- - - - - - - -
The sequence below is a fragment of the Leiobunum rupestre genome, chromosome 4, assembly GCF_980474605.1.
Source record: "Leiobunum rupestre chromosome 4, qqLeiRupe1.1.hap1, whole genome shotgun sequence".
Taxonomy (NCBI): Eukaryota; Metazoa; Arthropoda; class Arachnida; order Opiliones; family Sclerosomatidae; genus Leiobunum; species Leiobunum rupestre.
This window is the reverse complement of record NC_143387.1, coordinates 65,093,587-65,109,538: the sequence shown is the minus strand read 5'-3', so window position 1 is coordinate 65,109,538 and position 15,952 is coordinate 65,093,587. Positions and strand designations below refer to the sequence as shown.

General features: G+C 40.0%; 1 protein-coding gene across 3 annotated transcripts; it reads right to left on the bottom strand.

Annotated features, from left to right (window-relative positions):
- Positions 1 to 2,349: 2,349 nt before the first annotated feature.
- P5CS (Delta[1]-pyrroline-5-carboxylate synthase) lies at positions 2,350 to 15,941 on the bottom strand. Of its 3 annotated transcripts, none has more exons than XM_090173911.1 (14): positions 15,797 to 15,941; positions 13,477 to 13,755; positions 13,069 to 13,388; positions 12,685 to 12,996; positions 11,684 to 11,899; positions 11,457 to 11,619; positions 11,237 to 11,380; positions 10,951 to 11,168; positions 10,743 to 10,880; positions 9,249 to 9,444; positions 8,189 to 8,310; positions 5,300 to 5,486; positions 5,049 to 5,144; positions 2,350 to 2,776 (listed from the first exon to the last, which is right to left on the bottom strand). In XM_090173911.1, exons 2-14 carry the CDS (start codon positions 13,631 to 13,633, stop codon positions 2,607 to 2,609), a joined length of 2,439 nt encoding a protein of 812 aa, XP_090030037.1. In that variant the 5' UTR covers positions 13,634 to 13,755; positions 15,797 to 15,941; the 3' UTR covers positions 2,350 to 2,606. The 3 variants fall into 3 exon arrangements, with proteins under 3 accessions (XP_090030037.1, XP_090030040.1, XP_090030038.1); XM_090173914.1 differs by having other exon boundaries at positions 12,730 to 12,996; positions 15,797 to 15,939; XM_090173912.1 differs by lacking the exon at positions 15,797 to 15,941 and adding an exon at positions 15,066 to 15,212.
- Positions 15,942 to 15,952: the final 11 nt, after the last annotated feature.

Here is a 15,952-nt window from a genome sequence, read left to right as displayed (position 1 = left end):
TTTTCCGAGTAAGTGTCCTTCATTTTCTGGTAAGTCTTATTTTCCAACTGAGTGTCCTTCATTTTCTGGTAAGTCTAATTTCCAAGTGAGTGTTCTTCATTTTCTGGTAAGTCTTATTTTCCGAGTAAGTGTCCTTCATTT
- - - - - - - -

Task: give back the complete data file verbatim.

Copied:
The sequence below is a fragment of the Leiobunum rupestre genome, chromosome 4, assembly GCF_980474605.1.
Source record: "Leiobunum rupestre chromosome 4, qqLeiRupe1.1.hap1, whole genome shotgun sequence".
Taxonomy (NCBI): Eukaryota; Metazoa; Arthropoda; class Arachnida; order Opiliones; family Sclerosomatidae; genus Leiobunum; species Leiobunum rupestre.
This window is the reverse complement of record NC_143387.1, coordinates 65,093,587-65,109,538: the sequence shown is the minus strand read 5'-3', so window position 1 is coordinate 65,109,538 and position 15,952 is coordinate 65,093,587. Positions and strand designations below refer to the sequence as shown.

General features: G+C 40.0%; 1 protein-coding gene across 3 annotated transcripts; it reads right to left on the bottom strand.

Annotated features, from left to right (window-relative positions):
- Positions 1 to 2,349: 2,349 nt before the first annotated feature.
- P5CS (Delta[1]-pyrroline-5-carboxylate synthase) lies at positions 2,350 to 15,941 on the bottom strand. Of its 3 annotated transcripts, none has more exons than XM_090173911.1 (14): positions 15,797 to 15,941; positions 13,477 to 13,755; positions 13,069 to 13,388; positions 12,685 to 12,996; positions 11,684 to 11,899; positions 11,457 to 11,619; positions 11,237 to 11,380; positions 10,951 to 11,168; positions 10,743 to 10,880; positions 9,249 to 9,444; positions 8,189 to 8,310; positions 5,300 to 5,486; positions 5,049 to 5,144; positions 2,350 to 2,776 (listed from the first exon to the last, which is right to left on the bottom strand). In XM_090173911.1, exons 2-14 carry the CDS (start codon positions 13,631 to 13,633, stop codon positions 2,607 to 2,609), a joined length of 2,439 nt encoding a protein of 812 aa, XP_090030037.1. In that variant the 5' UTR covers positions 13,634 to 13,755; positions 15,797 to 15,941; the 3' UTR covers positions 2,350 to 2,606. The 3 variants fall into 3 exon arrangements, with proteins under 3 accessions (XP_090030037.1, XP_090030040.1, XP_090030038.1); XM_090173914.1 differs by having other exon boundaries at positions 12,730 to 12,996; positions 15,797 to 15,939; XM_090173912.1 differs by lacking the exon at positions 15,797 to 15,941 and adding an exon at positions 15,066 to 15,212.
- Positions 15,942 to 15,952: the final 11 nt, after the last annotated feature.

Here is a 15,952-nt window from a genome sequence, read left to right as displayed (position 1 = left end):
TTTTCCGAGTAAGTGTCCTTCATTTTCTGGTAAGTCTTATTTTCCAACTGAGTGTCCTTCATTTTCTGGTAAGTCTAATTTCCAAGTGAGTGTTCTTCATTTTCTGGTAAGTCTTATTTTCCGAGTAAGTGTCCTTCATTT